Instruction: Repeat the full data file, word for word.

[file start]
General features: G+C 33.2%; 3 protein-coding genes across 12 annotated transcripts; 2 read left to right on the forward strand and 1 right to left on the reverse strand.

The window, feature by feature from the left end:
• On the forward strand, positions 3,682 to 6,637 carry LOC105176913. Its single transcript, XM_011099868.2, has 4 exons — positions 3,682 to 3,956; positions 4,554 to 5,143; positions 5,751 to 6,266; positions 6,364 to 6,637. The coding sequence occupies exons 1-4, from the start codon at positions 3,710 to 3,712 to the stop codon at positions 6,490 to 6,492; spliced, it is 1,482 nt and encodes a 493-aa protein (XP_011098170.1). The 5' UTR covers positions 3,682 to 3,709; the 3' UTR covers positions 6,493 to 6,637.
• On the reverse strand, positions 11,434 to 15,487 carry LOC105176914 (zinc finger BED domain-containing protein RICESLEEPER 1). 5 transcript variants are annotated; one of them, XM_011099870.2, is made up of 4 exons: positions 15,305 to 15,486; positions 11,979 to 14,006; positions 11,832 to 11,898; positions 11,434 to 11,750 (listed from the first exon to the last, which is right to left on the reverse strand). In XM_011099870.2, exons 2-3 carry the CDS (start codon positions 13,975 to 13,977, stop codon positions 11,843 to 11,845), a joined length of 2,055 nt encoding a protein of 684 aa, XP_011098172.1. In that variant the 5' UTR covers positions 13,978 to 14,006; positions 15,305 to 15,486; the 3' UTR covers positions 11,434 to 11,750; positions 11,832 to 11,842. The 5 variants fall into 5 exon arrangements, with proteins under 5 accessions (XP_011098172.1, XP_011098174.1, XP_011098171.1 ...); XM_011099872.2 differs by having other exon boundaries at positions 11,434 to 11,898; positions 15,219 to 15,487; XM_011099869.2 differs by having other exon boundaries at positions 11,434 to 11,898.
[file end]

General features: G+C 33.2%; 3 protein-coding genes across 12 annotated transcripts; 2 read left to right on the forward strand and 1 right to left on the reverse strand.

The window, feature by feature from the left end:
• On the forward strand, positions 3,682 to 6,637 carry LOC105176913. Its single transcript, XM_011099868.2, has 4 exons — positions 3,682 to 3,956; positions 4,554 to 5,143; positions 5,751 to 6,266; positions 6,364 to 6,637. The coding sequence occupies exons 1-4, from the start codon at positions 3,710 to 3,712 to the stop codon at positions 6,490 to 6,492; spliced, it is 1,482 nt and encodes a 493-aa protein (XP_011098170.1). The 5' UTR covers positions 3,682 to 3,709; the 3' UTR covers positions 6,493 to 6,637.
• On the reverse strand, positions 11,434 to 15,487 carry LOC105176914 (zinc finger BED domain-containing protein RICESLEEPER 1). 5 transcript variants are annotated; one of them, XM_011099870.2, is made up of 4 exons: positions 15,305 to 15,486; positions 11,979 to 14,006; positions 11,832 to 11,898; positions 11,434 to 11,750 (listed from the first exon to the last, which is right to left on the reverse strand). In XM_011099870.2, exons 2-3 carry the CDS (start codon positions 13,975 to 13,977, stop codon positions 11,843 to 11,845), a joined length of 2,055 nt encoding a protein of 684 aa, XP_011098172.1. In that variant the 5' UTR covers positions 13,978 to 14,006; positions 15,305 to 15,486; the 3' UTR covers positions 11,434 to 11,750; positions 11,832 to 11,842. The 5 variants fall into 5 exon arrangements, with proteins under 5 accessions (XP_011098172.1, XP_011098174.1, XP_011098171.1 ...); XM_011099872.2 differs by having other exon boundaries at positions 11,434 to 11,898; positions 15,219 to 15,487; XM_011099869.2 differs by having other exon boundaries at positions 11,434 to 11,898.